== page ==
Golf tournaments are falling all around us |

Golf tournaments are falling all around us

Column by Steve Yingling, Tribune sports editor

We should be thankful for what we have here on the South Shore. Our largest sporting event of the year, the American Century Celebrity Golf Championship, is alive, healthy and all signs are pointing to a long lifespan.

But go west on U.S. Highway 50 to Serrano Country Club and northeast on Highway 395 to Montreux Golf & Country Club, and you’ll find a couple of tournaments that are either dead or on life support.

With large corporations continuing to tighten their budgets and spend less following terrorist attacks in New York, some sports have been impacted. But the affordable Celebrity Players Tour — especially the championship — remains very appealing to NBC and sponsors.

“We’ve seen some of the problems of the ladies’ and senior tours because of what has happened to the economy since 9-11,” said former Miami Dolphins defensive back Dick Anderson. “When you’re talking about spending $7 million for a PGA Tour event or $2.5 to $5 million for a Senior Tour event, you can do a celebrity tournament for $500,000 to a $1 million, and it’s good entertainment.”

The Gold Rush Classic was a Senior PGA Tour casualty following Tom Kite’s victory in 2001. Raley’s sponsored the event for a majority of the time it spent between Rancho Murieta and Serrano. But the 15-year-old tournament died last year after Sacramento Kings owners Joe and Gavin Maloof kept it going with their own money while officials frantically searched for a title sponsor.

That is the same fate that likely awaits the Reno-Tahoe Open. Seeking a title sponsor since day one, one of the PGA players’ favorite venues is about to become available to club members in late August again.

The 4-year-old tournament has had the misfortune of being paired on Aug. 22-25 with the NEC Invitational World Championships, which attracts the top 40 players in the world.

Consequently, Reno is left with champions like Notah Begay and John Cook. Outstanding professional golfers, but men who can’t rescue a tournament the way Tiger Woods or Phil Mickelson can. Stars, whose presence make CEOs reach for their checkbooks and CBS and NBC embark in bidding wars for television rights.

“The days of a CEO saying, ‘I like golf, so I’ll spend $30 million’ — those days are gone,” RTO Tournament Director Jim Kline told the Associated Press earlier this month.

“It’s not like they don’t have the money or had a necessarily bad year.

They just are not spending money. People are just in a weird mood. It’s kind of got people down.”

So what does Tahoe have that Reno and Sacramento don’t? For one, Michael Jordan. Two, Charles Barkley and thee, John Elway. The appeal of getting an arm’s length away from these superstars can’t be matched by any other sporting event in world.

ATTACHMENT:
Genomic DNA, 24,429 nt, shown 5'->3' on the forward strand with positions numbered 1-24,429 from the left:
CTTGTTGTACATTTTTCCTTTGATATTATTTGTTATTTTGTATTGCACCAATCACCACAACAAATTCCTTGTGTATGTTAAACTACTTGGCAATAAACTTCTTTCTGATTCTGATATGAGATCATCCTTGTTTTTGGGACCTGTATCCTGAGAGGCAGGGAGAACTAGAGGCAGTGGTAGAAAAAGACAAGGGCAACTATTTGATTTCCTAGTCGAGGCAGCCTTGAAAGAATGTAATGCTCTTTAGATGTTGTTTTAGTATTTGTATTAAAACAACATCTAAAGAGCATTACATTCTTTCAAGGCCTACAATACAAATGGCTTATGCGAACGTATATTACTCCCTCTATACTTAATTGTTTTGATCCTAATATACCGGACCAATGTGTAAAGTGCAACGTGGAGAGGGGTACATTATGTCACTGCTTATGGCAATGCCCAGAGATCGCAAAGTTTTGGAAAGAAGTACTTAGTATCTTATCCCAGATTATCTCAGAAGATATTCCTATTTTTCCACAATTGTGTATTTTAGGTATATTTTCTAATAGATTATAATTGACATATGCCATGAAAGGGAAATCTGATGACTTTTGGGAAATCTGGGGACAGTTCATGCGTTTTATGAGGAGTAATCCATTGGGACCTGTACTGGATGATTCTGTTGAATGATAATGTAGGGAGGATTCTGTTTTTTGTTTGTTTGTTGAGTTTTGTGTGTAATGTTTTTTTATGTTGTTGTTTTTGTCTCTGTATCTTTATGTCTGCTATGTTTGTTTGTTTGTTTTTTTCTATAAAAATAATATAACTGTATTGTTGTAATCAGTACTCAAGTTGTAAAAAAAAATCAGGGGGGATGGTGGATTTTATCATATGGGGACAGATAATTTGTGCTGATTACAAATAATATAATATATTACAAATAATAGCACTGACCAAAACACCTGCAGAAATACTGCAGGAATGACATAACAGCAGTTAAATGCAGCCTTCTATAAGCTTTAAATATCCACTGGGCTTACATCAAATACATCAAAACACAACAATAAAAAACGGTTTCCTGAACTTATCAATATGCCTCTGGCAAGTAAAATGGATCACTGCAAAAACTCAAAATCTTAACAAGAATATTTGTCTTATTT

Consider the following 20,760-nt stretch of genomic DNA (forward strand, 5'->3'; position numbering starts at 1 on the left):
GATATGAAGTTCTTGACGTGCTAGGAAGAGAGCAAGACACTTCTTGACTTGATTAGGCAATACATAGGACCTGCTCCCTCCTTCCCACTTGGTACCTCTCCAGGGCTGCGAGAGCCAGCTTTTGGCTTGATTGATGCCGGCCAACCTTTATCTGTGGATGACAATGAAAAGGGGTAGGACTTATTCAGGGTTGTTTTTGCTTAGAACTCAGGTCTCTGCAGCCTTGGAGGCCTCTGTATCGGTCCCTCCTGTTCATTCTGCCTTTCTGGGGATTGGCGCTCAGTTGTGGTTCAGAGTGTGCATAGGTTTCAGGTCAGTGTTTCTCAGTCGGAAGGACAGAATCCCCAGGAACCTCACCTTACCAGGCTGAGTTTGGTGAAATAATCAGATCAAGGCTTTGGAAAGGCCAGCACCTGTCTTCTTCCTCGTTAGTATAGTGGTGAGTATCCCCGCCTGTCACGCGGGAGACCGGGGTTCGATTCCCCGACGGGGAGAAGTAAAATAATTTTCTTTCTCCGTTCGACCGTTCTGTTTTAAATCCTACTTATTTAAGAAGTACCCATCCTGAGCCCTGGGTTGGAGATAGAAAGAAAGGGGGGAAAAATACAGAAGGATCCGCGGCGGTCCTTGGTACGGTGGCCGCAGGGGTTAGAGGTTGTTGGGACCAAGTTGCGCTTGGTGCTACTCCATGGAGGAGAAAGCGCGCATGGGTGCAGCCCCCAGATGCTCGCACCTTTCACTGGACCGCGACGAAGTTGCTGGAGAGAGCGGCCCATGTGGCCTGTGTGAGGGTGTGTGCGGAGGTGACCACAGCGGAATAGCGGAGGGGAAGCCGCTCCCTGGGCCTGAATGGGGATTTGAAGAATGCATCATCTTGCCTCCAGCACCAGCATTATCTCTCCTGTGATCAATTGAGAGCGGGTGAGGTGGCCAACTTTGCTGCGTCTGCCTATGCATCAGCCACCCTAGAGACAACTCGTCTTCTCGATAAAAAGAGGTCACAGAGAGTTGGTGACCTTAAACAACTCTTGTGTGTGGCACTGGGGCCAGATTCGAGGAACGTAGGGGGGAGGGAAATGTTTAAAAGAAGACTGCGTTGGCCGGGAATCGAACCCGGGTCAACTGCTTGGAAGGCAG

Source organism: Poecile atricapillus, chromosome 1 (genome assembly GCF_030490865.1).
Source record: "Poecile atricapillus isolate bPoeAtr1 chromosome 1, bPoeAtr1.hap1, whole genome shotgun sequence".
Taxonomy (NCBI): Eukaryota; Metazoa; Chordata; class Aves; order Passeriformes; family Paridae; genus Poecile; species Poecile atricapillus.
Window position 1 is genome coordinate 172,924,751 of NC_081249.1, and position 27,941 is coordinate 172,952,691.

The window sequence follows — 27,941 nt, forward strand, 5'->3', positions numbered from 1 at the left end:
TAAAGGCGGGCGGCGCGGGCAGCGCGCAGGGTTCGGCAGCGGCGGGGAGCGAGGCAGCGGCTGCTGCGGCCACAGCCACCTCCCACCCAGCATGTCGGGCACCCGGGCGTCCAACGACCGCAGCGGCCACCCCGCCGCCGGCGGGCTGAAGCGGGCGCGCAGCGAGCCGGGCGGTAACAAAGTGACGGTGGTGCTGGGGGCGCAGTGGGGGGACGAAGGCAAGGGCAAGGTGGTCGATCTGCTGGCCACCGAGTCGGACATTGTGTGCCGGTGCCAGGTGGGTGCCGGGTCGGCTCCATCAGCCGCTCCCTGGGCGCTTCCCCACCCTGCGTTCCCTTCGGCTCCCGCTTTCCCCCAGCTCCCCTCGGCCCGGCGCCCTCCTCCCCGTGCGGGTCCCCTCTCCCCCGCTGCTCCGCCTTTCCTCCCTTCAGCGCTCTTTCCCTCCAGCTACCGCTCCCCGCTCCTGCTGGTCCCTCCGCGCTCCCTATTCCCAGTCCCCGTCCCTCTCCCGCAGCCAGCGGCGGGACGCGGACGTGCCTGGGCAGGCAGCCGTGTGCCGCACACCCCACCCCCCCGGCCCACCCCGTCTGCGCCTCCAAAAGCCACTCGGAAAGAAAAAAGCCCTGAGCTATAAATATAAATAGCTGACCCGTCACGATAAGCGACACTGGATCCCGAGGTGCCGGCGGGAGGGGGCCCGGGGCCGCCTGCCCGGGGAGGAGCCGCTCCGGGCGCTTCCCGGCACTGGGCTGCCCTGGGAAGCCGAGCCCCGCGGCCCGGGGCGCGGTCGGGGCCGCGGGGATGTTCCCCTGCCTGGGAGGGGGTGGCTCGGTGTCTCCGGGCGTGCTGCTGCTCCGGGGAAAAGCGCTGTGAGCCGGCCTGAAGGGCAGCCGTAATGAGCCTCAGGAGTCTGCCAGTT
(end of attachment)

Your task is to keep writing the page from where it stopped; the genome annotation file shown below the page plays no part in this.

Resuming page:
Golf allows the stars to remain competitive in retirement, and the pull of Lake Tahoe, the casinos and a nationally-televised celebrity championship keeps them coming back.

“We’re a lot more fan friendly than the other tours,” Anderson said.

With the exception of St. Louis Rams running back Marshall Faulk and a few other misguided players from time to time, the celebrities give their fans a good show, signing autographs and memorabilia, posing for pictures and interacting with them during tournament play.

Do you think Tiger Woods or Hale Irwin would have amused the crowd like former major league pitcher Rick Rhoden did on the 16th hole of the final round of the championship on Sunday?

Trailing leader Dan Quinn by four shots, Rhoden pulled his tee shot into the rough and behind a pine tree on the par-5 hole. With a group on the green ahead, actor Jack Wagner asked Rhoden if he was waiting for the green to clear.

“I shouldn’t be?” Rhoden told a pack of spectators along the ropes. “My options don’t look too good from here, do they?”

Or how about Wagner a third of the way into Sunday’s final round when his 20-foot birdie attempt grazed the cup?

“That’s so unfair of you,” said Wagner, turning his visor sideways as he was yelling at his ball.

A hole later, fans got to see the other side of the temperamental Wagner. After striking his approach off a tree and into cluster of pines, Wagner had no shot to the green. He chipped out into the fairway and then smacked his iron on a pole that held up a gallery rope.

If you watch them play golf long enough, you get a feel for what the celebrities are really like. And that’s entertainment.

Naturally, American Century knows a good investment when it sees one. One of America’s leading investment managers agreed last year to sponsor the championship through 2005, with an option to serve as title sponsor through 2007.

Now that’s security.

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